LOS ANGELES: Nonito Donaire of the Philippines defends his World
Boxing Association featherweight world title against Jamaican Nicholas Walters on Saturday (Sunday in Manila) at StubHub Center in the Los Angeles suburb of Carson—home of Major League Soccer’s Los Angeles Galaxy.
Donaire, who has won titles at 112, 118 and 122 pounds, has recently lacked the dominance he enjoyed in an outstanding 2012—when he went 4-0 with two knockouts in world title fights.
He’ll be making his first defense of the featherweight title he won in Macau in May, when he defeated South African Simpiwe Vetyeka in a fight that ended in an anti-climactic technical decision.
In Walters he’ll be taking on a hard-hitting fighter hungry for success in his first world title fight.
Donaire brings a record of 33-2 with 21 knockouts to the fight, while Walters, fighting for the second time in the United States, is 24-0 with 20 knockouts.
“He’s a very powerful puncher,” Donaire acknowledged. “Anybody can see that. And that’s what we’re looking out for is his power. I mean, I have the same thing.”
On the same card, Gennady Golovkin puts his unbeaten record and World Boxing Association middleweight world title on the line against resilient Mexican Marco Antonio Rubio—with an eye toward even bigger things ahead.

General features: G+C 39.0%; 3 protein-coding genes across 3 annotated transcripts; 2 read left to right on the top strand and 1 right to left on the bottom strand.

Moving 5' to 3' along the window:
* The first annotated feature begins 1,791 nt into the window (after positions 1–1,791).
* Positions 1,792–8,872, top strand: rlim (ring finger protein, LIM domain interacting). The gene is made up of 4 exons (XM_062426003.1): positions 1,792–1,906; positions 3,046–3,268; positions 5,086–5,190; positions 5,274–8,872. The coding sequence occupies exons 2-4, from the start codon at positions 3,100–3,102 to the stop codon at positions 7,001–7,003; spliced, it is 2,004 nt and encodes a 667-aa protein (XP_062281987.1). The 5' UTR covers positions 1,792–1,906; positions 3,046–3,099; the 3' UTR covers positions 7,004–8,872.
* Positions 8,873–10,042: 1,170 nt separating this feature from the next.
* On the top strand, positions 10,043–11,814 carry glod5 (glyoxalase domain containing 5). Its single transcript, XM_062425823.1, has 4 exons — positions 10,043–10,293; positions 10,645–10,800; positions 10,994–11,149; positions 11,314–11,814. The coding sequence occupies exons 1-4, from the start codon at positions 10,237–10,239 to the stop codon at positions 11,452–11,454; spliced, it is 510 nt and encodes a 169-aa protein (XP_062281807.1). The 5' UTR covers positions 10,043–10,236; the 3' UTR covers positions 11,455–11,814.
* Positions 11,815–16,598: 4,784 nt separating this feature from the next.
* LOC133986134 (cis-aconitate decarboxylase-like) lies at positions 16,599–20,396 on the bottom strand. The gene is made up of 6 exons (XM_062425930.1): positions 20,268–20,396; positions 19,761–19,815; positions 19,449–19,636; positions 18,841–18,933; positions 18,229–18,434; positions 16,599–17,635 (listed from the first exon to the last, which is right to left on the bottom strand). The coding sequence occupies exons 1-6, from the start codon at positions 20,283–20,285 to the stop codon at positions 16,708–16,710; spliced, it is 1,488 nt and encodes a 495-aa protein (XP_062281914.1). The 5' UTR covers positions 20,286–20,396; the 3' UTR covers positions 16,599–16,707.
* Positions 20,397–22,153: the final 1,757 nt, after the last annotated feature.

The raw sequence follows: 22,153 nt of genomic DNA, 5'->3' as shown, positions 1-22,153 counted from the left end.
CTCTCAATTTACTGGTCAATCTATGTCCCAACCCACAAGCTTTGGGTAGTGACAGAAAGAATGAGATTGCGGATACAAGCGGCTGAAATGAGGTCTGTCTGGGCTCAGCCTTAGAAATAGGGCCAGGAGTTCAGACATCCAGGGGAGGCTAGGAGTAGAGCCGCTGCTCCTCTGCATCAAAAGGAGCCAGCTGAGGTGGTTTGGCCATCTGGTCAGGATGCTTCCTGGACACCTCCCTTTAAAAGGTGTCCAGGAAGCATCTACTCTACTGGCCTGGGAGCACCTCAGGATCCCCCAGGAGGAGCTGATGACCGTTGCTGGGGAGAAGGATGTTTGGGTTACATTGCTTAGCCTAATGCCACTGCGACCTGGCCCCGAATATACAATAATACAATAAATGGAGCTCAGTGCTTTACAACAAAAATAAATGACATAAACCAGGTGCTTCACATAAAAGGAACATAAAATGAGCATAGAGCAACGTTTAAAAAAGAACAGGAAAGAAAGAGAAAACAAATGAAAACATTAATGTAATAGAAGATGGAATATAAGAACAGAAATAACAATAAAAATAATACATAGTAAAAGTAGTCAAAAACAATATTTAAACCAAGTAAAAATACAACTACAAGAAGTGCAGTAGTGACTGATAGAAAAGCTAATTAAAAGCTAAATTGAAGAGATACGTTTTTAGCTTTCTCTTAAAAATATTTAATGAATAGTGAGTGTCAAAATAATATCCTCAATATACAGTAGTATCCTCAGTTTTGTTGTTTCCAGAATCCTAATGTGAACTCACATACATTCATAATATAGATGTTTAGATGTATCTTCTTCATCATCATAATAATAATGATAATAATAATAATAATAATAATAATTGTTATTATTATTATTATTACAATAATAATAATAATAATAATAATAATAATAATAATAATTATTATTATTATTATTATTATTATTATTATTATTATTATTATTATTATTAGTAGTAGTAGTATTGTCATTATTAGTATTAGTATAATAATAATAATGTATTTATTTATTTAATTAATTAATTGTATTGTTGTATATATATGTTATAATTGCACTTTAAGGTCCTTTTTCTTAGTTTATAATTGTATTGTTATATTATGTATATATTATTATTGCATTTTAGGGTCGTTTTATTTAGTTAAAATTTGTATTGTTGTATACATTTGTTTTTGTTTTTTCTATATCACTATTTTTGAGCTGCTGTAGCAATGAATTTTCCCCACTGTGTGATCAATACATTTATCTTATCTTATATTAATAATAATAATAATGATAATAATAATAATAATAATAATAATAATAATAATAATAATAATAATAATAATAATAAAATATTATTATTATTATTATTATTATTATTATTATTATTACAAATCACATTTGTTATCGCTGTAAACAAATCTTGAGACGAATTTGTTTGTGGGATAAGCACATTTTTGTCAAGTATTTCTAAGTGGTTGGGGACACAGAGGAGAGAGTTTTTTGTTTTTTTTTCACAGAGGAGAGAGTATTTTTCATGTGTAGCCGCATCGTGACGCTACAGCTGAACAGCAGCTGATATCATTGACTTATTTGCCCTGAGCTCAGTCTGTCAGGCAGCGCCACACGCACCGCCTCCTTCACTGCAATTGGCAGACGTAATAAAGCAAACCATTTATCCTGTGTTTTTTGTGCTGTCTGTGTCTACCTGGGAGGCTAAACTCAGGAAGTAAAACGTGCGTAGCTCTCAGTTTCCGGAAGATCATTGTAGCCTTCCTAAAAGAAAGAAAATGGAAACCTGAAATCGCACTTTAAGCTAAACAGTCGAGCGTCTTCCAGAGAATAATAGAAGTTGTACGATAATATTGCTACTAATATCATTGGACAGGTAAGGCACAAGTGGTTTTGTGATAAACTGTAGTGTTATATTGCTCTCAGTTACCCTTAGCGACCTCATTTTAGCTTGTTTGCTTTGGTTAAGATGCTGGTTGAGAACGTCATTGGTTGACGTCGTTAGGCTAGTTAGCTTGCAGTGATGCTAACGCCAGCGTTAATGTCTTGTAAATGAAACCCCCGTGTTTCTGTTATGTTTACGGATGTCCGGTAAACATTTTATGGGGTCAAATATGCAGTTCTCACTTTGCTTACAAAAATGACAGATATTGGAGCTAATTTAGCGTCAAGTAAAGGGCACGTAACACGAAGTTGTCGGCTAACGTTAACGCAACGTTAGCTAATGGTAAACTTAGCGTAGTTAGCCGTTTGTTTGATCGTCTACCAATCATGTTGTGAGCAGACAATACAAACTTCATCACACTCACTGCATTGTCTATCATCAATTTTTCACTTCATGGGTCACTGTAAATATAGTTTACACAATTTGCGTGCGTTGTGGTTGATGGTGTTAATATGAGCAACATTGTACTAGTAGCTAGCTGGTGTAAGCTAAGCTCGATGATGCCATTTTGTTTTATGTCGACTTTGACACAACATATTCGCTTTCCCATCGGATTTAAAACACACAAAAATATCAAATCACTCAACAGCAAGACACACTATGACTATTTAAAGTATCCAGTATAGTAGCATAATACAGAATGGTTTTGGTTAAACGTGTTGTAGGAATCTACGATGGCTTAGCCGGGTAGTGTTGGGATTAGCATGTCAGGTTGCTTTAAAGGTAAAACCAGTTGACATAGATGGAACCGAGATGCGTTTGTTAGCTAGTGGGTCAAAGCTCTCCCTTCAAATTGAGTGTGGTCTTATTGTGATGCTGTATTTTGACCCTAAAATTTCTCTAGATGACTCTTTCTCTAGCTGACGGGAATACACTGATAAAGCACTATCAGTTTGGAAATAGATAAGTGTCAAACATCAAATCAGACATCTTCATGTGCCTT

A victory for the hard-hitting Kazakh star, 30-0 with 27 of those victories coming by knock-out, could get him in line to face the winner of the projected fight between World Boxing Council champion Miguel Cotto and Saul “Canelo” Alvarez in Las Vegas in May.
Golovkin’s brutal three-round demolition of former champion Daniel Geale of Australia at Madison Square Garden in July was his 17th successive knock-out—a streak stretching back to 2008.
But he has yet to fight on a major money-spinning pay-per-view television card, and at 32 he’s eager make that leap.
Promoter Tom Loeffler certainly believes Golovkin should be there.
“Rubio is clearly the best move at this time for GGG and will lead to the winner of Cotto/Canelo fighting him or vacating the WBC title,” he said. “How some people rate Cotto over GGG at 160 is beyond me.
“Nobody that I have spoken to thinks he would have a chance against GGG.”
Although Golovkin offers plenty of fireworks in the ring, he eschews the pre-bout baiting and trash-talking beloved of many fight fans.
Trainer Abel Sanchez told the Los Angeles Times that when he first met Golovkin, he didn’t believe he could be vicious in the ring.
“He’s too well-mannered,” Sanchez said, although that assessment changed when he began training Golovkin in California.
“When he hit the mitts, I felt it all over, down to my toes,” Sanchez said. Afp